Officials gathered at the Aspen Institute's annual security forum in Colorado Thursday discussed both internal and external threats to the United States, including threats from natural disasters, a report on the Defense Department's Web site said.
Paul Stockton, assistant secretary for Homeland Defense and Americas' Security Affairs, and Michael Sheehan, assistant secretary for Special Operations and Low-Intensity Conflict, said much remains to be done to protect the country, both from terrorism and natural disasters.
Citing the 2009 attempted bombing of Times Square as an example of internal threat, Sheehan warned adversaries, whether state or non-state, are clever and adaptive.
"Rather than attacking us on the pointy end of the spear ... there is a risk that they'll adopt a profoundly asymmetric strategy, reach around and attack us here at home [in] the critical infrastructure that is not owned by the Department of Defense," he said.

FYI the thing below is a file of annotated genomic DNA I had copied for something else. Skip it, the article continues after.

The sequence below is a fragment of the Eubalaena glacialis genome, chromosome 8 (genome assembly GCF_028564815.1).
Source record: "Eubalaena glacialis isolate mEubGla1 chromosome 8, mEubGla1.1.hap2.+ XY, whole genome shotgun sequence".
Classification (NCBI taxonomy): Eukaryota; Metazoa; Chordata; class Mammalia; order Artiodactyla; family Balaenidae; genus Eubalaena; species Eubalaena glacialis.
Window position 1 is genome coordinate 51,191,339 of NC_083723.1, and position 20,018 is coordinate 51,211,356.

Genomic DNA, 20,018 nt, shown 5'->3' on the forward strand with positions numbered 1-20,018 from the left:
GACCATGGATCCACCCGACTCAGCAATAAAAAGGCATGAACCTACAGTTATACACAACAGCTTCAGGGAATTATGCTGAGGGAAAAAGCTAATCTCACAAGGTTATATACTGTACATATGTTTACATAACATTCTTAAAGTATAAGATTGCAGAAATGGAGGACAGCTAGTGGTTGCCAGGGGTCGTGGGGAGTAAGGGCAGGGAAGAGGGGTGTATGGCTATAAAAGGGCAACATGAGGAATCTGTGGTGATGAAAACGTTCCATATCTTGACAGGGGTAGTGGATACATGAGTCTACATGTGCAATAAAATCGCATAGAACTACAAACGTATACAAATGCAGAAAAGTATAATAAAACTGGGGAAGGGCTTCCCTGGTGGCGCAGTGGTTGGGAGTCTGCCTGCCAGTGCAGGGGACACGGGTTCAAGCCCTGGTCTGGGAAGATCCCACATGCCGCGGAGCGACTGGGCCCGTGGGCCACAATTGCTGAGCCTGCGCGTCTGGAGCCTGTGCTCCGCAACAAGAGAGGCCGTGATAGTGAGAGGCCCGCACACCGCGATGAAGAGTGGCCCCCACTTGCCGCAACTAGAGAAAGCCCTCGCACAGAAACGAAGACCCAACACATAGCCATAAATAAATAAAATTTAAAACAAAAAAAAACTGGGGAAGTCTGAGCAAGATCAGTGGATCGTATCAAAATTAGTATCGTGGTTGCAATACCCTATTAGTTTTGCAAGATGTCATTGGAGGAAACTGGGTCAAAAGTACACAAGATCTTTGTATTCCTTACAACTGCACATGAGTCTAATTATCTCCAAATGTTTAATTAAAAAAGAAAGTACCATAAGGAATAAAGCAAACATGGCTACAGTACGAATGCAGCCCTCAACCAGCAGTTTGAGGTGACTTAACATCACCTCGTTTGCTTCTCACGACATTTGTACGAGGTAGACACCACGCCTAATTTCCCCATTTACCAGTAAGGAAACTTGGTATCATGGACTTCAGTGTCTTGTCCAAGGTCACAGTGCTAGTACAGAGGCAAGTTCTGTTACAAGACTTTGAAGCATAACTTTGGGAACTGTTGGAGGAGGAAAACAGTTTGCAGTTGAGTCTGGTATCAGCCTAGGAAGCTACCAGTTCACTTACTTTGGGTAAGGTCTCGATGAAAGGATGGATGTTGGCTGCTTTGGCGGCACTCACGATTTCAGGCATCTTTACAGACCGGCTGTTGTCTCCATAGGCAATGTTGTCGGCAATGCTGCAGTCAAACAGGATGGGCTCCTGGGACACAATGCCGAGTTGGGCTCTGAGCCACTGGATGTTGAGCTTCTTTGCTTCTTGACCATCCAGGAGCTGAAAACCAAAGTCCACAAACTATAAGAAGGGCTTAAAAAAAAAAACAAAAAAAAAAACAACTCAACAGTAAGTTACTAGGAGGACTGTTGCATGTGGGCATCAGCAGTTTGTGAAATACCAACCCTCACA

Sheehan said the United States and its international partners have made much progress in the fight against al-Qaida and its affiliates.
Stockton warned of the possibility of prolonged power outages.
"There is a problem I discussed last year that is still keeping me up at night, and that is ... the risk of a long-term, large-scale outage of the electric power grid," he said, noting such outages could result from a natural disaster or from a targeted attack.
Sheehan and Stockton said the Defense Department is continually developing partnerships, both with the international community and with U.S. industries, to fight these threats. Stockton said industry needs to have strong plans to ensure the continuity of operations in the event of an emergency.